"That's what I'm more concerned about -- why aren't we starting strong? Everybody wants to get out to a lead, but that's not always going to be the case. Sometimes it's tough shots the other team is hitting (even though) you're doing everything you feel like is necessary to win the game -- the guys are playing hard but things just aren't bouncing your way.


"I just want to make sure our team on the game floor looks the exact same as our team on the practice floor with our communication, our readiness, our understanding what's happening at either end of the floor. And usually it helps when you have a veteran team, so we've had to learn some things the hard way. I don't know how you work on that other than to just continue to address those habits."


Louisville goes into the Wake game tied with Virginia and Duke for the league lead and needing to take advantage of the lightest portion of its ACC schedule by sweeping the Demon Deacons and Miami (5-5, 1-4) on the road Saturday. Because after this week, it gets tougher, with 10 games against teams that are either in the top six in the league standings now or were projected to finish that high in the preseason poll. Going the start of a three-game homestand Monday against Florida State, it's probable that the Cards will have beaten just one team (Va. Tech) that has a winning ACC record.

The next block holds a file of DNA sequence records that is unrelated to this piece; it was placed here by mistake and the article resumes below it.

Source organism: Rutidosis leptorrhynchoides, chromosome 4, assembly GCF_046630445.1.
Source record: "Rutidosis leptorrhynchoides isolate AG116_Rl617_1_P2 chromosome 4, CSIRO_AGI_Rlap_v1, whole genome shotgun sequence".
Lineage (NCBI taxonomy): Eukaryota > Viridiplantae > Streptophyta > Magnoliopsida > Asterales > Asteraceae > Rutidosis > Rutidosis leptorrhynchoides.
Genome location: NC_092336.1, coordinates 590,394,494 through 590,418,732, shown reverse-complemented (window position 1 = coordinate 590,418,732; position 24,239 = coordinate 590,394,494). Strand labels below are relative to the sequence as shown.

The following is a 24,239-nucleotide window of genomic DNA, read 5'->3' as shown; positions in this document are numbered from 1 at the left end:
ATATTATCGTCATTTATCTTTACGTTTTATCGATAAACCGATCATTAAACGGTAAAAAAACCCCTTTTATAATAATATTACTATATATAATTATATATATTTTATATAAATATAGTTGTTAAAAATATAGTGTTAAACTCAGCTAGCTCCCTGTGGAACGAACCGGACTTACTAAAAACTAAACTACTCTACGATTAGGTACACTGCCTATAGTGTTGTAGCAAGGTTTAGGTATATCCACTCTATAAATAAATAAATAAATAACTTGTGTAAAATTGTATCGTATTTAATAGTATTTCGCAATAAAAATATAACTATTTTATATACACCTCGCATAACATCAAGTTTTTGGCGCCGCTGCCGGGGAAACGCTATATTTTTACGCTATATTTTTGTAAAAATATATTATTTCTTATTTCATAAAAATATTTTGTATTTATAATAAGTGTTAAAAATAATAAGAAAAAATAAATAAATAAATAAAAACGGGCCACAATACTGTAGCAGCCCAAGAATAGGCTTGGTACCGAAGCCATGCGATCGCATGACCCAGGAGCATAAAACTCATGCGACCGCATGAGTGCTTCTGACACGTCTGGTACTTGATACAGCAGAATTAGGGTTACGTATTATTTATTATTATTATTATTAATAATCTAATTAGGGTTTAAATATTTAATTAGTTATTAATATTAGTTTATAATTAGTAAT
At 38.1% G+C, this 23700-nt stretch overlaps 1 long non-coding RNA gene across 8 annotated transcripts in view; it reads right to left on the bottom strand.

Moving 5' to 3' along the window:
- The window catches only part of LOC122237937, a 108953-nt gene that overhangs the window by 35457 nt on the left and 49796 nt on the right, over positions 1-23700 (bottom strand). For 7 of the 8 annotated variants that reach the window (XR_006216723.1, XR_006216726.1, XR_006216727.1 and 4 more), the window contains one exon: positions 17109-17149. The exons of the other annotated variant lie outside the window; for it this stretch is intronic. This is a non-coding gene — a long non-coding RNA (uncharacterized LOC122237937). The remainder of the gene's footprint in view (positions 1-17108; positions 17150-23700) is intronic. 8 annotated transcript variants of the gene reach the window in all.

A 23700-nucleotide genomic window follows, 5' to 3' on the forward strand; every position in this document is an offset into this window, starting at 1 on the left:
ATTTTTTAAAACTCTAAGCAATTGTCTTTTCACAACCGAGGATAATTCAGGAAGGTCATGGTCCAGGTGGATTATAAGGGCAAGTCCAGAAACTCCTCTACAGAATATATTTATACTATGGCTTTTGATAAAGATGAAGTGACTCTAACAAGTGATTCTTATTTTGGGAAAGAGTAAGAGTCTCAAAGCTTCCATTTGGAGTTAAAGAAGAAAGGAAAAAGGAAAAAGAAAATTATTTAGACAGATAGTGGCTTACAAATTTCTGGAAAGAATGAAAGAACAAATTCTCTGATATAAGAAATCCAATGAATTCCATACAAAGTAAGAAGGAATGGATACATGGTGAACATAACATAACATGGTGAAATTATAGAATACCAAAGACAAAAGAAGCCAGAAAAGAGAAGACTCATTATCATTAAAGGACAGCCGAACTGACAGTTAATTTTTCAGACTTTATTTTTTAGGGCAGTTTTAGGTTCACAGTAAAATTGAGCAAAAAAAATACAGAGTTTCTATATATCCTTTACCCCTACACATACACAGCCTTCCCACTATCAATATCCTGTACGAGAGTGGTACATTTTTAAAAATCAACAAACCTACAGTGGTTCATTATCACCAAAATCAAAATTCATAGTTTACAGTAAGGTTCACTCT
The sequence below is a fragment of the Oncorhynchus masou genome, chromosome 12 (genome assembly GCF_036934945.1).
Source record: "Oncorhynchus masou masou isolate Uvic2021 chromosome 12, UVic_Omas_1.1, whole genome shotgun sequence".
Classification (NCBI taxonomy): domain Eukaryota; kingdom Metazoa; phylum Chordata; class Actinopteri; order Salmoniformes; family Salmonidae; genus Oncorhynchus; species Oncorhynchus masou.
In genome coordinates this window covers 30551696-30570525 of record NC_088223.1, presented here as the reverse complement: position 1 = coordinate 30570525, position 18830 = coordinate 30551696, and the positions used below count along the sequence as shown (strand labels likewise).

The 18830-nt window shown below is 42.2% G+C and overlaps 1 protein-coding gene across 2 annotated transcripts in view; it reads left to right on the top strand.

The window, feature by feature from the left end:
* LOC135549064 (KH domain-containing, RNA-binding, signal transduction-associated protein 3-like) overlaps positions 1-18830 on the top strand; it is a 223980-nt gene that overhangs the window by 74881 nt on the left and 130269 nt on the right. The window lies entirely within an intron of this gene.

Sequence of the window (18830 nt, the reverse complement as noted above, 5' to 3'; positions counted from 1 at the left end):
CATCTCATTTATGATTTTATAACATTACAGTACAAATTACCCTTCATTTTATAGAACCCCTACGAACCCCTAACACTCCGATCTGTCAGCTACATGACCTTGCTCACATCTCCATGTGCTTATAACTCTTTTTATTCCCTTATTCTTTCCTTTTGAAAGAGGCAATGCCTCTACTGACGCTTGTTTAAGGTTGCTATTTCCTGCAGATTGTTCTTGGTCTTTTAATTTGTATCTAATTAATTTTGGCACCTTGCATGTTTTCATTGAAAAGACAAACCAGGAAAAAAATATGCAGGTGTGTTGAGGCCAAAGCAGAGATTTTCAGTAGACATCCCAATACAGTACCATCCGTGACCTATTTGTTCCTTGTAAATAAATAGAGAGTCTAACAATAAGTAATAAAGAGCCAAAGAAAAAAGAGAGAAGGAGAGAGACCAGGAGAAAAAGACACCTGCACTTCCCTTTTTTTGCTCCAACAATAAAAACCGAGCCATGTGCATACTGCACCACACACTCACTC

"It's definitely great being 3-0, but the ACC is a brutal schedule, so we've got to stay with it," Slazinski said. "We've got a lot of young guys, but we're talented and a lot of us understand the game, so we'll be ready for Wake Forest."


The Deacs' three ACC losses have come against Georgia Tech (70-64), Virginia (70-61) and Duke (79-68). They are second in the league in field goal percentage at .478, but are 14th in assists/turnover ratio (0.83) and, with no dominating big man, have struggled on the boards.


The visit to Wake will be a trip down memory lane for Mack and assistant coach Dino Gaudio. Mack was an assistant for three seasons under the late Skip Prosser, while Guadio worked there nine years (2001-10), the last three as head coach.


"It's like going to visit your childhood home, so to speak," Mack said. "It's always special going back to a place where I've spent some quality years yesteryear."


MACK NOT A POLL-WATCHER


Louisville made a big move in the polls this week, jumping from the also receiving votes category to No. 16 in the AP rankings and from 25th to 18th in the Coaches poll. However, like most of his counterparts, don't expect Mack to get excited about the recognition.


"I don't really care about the rankings," he said. "I don't even think about how much we jump. I don't even know where we were ranked last week, or if we were even ranked. Next Monday we'll have three more games under our belt and we'll know a lot more about our team. That's not to say we'll have arrived, or not arrived. It's a long process. I think the ranking is great for recruiting, your name's on the bottom line. But it incentivizes the team you play and it can not entitle the team we are. So that's how I feel about the rankings."

Russ Brown, a former sportswriter for The Courier-Journal and USA Today, covers University of Louisville sports and college football and basketball for Kentucky Today. He can be contacted at 0926.russ.brown@gmail.com.